Rep. Trey Gowdy (R-S.C.) questions Hillary Clinton, former U.S. secretary of state and 2016 Democratic presidential candidate,  during a House Select Committee on Benghazi hearing in Washington, D.C., U.S., on Thursday, Oct. 22, 2015. (Pete Marovich/Bloomberg)

The top Republican investigating the 2012 Benghazi attacks accused his Democratic counterpart of mounting a strategic, two-year effort to stop the probe and discredit Republicans’ work as a favor to presumptive Democratic presidential nominee Hillary Clinton.

Rep. Trey Gowdy (R-S.C.), chairman of the House Select Committee on Benghazi, questioned the motives of ranking member Elijah Cummings (D-Md.) in a biting, sarcastic letter after Cummings asked to participate in writing the panel’s final investigative report.

“If it were true the Majority has found ‘nothing new’ and ‘gained no additional insight,’ it makes little sense for the Minority to suddenly be interested in the Committee’s report,” Gowdy wrote in the letter. “Moreover, you have spent far more time writing letters, selectively leaking material, and spreading mischaracterizations than you have actually participating in this investigation.”

Gowdy said Dems will “have the opportunity to review the report and offer changes in a manner consistent with the rules of the House.” He did not elaborate on when he will announce a mark-up, or whether Democrats will have access to drafts before the mark-up stage.

“It appears that the Republicans have decided not to vet their draft report for accuracy with the rest of the Select Committee Members before they release it to the public shortly before the political conventions this summer,” Democratic committee spokesman Paul Bell said in a statement. “After more than two years and nearly $7 million in taxpayer funds, this kind of report won’t be taken seriously and will be widely dismissed as the obvious partisan political attack that it is.”

The letter represents the latest salvo between panel Republicans and Democrats, whose intense mutual suspicion has made the Benghazi committee one of Congress’s most dysfunctional panels.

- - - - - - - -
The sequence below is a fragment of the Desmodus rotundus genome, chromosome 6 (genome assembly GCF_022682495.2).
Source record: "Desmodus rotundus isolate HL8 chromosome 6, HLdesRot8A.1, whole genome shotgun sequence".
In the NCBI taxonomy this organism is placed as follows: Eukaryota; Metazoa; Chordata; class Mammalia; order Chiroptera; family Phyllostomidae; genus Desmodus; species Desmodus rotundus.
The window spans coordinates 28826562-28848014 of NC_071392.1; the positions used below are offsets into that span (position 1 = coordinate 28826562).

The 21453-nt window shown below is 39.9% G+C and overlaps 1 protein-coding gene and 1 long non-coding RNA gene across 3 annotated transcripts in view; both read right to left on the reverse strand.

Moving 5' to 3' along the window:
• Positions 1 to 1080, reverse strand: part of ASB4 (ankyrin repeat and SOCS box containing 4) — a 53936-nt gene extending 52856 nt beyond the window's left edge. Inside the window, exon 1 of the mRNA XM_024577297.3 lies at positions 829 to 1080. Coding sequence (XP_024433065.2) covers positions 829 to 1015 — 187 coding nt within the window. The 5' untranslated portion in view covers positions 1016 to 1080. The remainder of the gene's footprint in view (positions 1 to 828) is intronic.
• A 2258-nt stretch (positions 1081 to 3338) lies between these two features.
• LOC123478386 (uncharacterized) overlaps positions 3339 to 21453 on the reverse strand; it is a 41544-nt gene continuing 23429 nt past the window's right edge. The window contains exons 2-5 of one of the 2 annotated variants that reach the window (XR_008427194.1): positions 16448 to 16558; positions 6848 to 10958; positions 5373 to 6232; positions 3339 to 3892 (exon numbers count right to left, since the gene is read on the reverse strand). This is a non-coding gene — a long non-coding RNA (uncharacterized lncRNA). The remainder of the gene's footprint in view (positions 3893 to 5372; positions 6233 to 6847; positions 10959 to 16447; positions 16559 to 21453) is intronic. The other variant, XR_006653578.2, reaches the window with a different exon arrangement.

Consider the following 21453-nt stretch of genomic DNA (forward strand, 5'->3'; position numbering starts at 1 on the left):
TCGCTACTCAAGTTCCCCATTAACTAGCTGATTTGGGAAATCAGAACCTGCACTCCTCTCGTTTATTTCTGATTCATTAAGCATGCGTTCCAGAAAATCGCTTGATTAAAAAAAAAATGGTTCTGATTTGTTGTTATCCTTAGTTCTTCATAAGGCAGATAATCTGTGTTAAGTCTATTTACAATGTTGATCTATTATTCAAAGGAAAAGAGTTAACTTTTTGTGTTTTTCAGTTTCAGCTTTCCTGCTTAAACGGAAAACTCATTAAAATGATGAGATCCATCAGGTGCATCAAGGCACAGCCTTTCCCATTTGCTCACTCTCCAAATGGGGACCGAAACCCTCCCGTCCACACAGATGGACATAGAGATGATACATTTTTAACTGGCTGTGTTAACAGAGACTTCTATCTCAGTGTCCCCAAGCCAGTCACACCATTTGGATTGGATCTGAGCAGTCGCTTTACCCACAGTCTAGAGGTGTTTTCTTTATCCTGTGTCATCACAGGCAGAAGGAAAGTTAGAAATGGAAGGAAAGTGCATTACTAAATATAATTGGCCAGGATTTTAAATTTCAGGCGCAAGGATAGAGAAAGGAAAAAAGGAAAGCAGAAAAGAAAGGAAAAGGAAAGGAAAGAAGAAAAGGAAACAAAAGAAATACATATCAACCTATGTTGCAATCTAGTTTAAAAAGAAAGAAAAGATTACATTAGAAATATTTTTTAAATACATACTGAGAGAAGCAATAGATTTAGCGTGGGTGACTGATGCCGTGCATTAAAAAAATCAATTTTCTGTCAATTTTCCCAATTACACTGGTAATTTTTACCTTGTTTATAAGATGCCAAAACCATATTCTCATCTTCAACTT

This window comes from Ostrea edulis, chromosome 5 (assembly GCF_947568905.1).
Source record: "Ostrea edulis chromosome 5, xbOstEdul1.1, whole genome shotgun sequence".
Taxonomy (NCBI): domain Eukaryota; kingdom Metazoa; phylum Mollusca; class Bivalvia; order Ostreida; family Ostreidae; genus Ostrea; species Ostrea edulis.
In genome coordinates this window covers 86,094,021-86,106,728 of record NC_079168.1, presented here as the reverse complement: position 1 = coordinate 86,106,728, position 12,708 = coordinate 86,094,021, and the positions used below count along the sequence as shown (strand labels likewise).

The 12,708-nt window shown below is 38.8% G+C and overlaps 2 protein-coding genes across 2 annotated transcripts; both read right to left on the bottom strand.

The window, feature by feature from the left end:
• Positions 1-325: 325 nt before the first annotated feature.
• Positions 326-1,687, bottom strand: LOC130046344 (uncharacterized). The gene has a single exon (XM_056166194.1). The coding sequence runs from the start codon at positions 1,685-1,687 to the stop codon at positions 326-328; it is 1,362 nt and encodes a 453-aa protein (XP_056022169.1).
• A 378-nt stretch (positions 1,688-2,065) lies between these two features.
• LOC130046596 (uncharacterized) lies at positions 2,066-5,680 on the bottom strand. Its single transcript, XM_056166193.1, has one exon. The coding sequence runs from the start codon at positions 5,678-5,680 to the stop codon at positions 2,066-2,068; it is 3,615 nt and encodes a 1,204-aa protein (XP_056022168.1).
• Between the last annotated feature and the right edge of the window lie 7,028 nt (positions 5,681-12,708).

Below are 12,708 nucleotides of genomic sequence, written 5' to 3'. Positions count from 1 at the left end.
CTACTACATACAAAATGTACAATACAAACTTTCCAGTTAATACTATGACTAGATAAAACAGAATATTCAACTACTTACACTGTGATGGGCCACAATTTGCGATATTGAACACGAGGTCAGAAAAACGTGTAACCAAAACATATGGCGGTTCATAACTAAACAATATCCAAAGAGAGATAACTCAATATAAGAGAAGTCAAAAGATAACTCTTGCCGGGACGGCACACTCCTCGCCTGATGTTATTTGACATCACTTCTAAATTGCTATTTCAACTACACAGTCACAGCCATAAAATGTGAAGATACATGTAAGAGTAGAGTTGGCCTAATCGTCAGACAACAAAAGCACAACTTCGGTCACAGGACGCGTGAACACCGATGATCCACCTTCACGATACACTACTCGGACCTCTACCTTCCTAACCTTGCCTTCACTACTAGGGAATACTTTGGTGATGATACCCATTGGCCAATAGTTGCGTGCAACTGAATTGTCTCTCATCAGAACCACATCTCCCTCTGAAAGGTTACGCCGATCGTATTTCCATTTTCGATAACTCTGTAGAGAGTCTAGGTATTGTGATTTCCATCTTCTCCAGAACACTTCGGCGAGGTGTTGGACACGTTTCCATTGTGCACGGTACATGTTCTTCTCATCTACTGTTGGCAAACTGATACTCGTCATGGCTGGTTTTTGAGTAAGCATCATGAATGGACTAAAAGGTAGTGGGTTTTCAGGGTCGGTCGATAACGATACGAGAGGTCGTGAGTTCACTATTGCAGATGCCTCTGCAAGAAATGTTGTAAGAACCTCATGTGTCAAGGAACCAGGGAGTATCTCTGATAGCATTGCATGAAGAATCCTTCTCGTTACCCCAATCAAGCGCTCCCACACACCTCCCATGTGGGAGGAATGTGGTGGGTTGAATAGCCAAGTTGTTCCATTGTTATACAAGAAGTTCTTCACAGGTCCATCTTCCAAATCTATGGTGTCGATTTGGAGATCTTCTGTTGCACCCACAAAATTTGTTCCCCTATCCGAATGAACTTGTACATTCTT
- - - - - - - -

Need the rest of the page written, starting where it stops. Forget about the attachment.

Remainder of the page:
After two years of controversy and partisan struggle, communication between the two sides has come to rely on scathing letters full of accusation and grievance. They are almost always made public.

“The very essence of your two-year obstruction has been impeached,” Gowdy wrote in the latest example.

“This investigation has uncovered new information that will change how the public views what happened before, during, and after the attacks in Benghazi. Despite your best efforts to prevent it from happening, actually talking to eyewitnesses and actually accessing relevant documents has produced new information. Sadly, if you had helped even a little bit we could have accessed this information sooner.”

Gowdy has been under pressure from critics for months to conclude his investigation. He has promised to release the final report before the party nominating conventions in late July and blames obstruction by the Obama administration for how long the probe has taken.

At one point, Gowdy zeroed in on Cummings’s support for Clinton in the investigation. The Maryland Democrat has also endorsed her in the presidential race.

“Several news outlets have taken note of your focus on acting as the former Secretary’s ‘defense attorney,’  ‘chief defender,’  ‘top supporter,’  ‘staunch defender,’  and ‘biggest defender,'” Gowdy wrote. “This is why I was particularly struck by the Minority’s claim this week it is finally ready to ‘put politics aside,’ especially in light of its assertion last month this Committee has ‘lost any semblance of credibility.'”

Bell argued Republicans inflicted damage on themselves in the way they approached the investigation.

“Democrats are deeply disappointed that Republicans have rejected virtually every opportunity to make this investigation bipartisan, fact-based, and credible,” he stated.